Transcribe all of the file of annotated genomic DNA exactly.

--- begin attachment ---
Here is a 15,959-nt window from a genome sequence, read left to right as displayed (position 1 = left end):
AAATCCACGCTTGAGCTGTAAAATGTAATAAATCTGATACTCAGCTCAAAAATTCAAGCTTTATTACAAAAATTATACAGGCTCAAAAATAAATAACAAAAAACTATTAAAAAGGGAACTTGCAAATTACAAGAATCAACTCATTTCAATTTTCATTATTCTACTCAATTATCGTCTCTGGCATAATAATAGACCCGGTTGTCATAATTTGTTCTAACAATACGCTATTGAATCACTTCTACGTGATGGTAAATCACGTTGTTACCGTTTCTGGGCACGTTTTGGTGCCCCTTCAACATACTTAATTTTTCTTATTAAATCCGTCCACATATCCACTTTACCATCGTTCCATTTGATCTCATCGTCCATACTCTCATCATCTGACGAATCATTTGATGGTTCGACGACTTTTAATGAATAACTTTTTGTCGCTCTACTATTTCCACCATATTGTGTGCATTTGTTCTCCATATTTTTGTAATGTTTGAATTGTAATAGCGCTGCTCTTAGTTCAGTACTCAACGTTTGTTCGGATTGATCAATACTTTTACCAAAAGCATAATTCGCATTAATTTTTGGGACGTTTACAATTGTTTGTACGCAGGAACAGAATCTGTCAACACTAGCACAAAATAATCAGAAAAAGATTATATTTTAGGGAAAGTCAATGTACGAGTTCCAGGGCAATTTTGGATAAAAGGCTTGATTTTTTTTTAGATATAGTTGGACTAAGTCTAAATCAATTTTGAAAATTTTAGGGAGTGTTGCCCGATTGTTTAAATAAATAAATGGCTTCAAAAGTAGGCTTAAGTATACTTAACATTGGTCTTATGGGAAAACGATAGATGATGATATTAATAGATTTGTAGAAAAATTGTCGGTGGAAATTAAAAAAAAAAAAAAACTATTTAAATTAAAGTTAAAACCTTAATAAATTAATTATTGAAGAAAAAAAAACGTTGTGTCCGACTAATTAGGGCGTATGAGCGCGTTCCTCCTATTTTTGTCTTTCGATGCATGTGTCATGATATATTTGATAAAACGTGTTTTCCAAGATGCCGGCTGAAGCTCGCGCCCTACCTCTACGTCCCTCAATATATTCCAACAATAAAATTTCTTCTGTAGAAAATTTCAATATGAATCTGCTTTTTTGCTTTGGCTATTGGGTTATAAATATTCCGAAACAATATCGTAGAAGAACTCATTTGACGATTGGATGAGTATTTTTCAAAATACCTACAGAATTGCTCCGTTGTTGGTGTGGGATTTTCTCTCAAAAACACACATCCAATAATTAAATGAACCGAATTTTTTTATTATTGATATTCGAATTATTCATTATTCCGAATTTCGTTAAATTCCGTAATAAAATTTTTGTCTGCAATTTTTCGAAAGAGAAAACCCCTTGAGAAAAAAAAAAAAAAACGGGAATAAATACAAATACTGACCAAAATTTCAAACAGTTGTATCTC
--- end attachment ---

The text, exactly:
Here is a 15,959-nt window from a genome sequence, read left to right as displayed (position 1 = left end):
AAATCCACGCTTGAGCTGTAAAATGTAATAAATCTGATACTCAGCTCAAAAATTCAAGCTTTATTACAAAAATTATACAGGCTCAAAAATAAATAACAAAAAACTATTAAAAAGGGAACTTGCAAATTACAAGAATCAACTCATTTCAATTTTCATTATTCTACTCAATTATCGTCTCTGGCATAATAATAGACCCGGTTGTCATAATTTGTTCTAACAATACGCTATTGAATCACTTCTACGTGATGGTAAATCACGTTGTTACCGTTTCTGGGCACGTTTTGGTGCCCCTTCAACATACTTAATTTTTCTTATTAAATCCGTCCACATATCCACTTTACCATCGTTCCATTTGATCTCATCGTCCATACTCTCATCATCTGACGAATCATTTGATGGTTCGACGACTTTTAATGAATAACTTTTTGTCGCTCTACTATTTCCACCATATTGTGTGCATTTGTTCTCCATATTTTTGTAATGTTTGAATTGTAATAGCGCTGCTCTTAGTTCAGTACTCAACGTTTGTTCGGATTGATCAATACTTTTACCAAAAGCATAATTCGCATTAATTTTTGGGACGTTTACAATTGTTTGTACGCAGGAACAGAATCTGTCAACACTAGCACAAAATAATCAGAAAAAGATTATATTTTAGGGAAAGTCAATGTACGAGTTCCAGGGCAATTTTGGATAAAAGGCTTGATTTTTTTTTAGATATAGTTGGACTAAGTCTAAATCAATTTTGAAAATTTTAGGGAGTGTTGCCCGATTGTTTAAATAAATAAATGGCTTCAAAAGTAGGCTTAAGTATACTTAACATTGGTCTTATGGGAAAACGATAGATGATGATATTAATAGATTTGTAGAAAAATTGTCGGTGGAAATTAAAAAAAAAAAAAAACTATTTAAATTAAAGTTAAAACCTTAATAAATTAATTATTGAAGAAAAAAAAACGTTGTGTCCGACTAATTAGGGCGTATGAGCGCGTTCCTCCTATTTTTGTCTTTCGATGCATGTGTCATGATATATTTGATAAAACGTGTTTTCCAAGATGCCGGCTGAAGCTCGCGCCCTACCTCTACGTCCCTCAATATATTCCAACAATAAAATTTCTTCTGTAGAAAATTTCAATATGAATCTGCTTTTTTGCTTTGGCTATTGGGTTATAAATATTCCGAAACAATATCGTAGAAGAACTCATTTGACGATTGGATGAGTATTTTTCAAAATACCTACAGAATTGCTCCGTTGTTGGTGTGGGATTTTCTCTCAAAAACACACATCCAATAATTAAATGAACCGAATTTTTTTATTATTGATATTCGAATTATTCATTATTCCGAATTTCGTTAAATTCCGTAATAAAATTTTTGTCTGCAATTTTTCGAAAGAGAAAACCCCTTGAGAAAAAAAAAAAAAAACGGGAATAAATACAAATACTGACCAAAATTTCAAACAGTTGTATCTC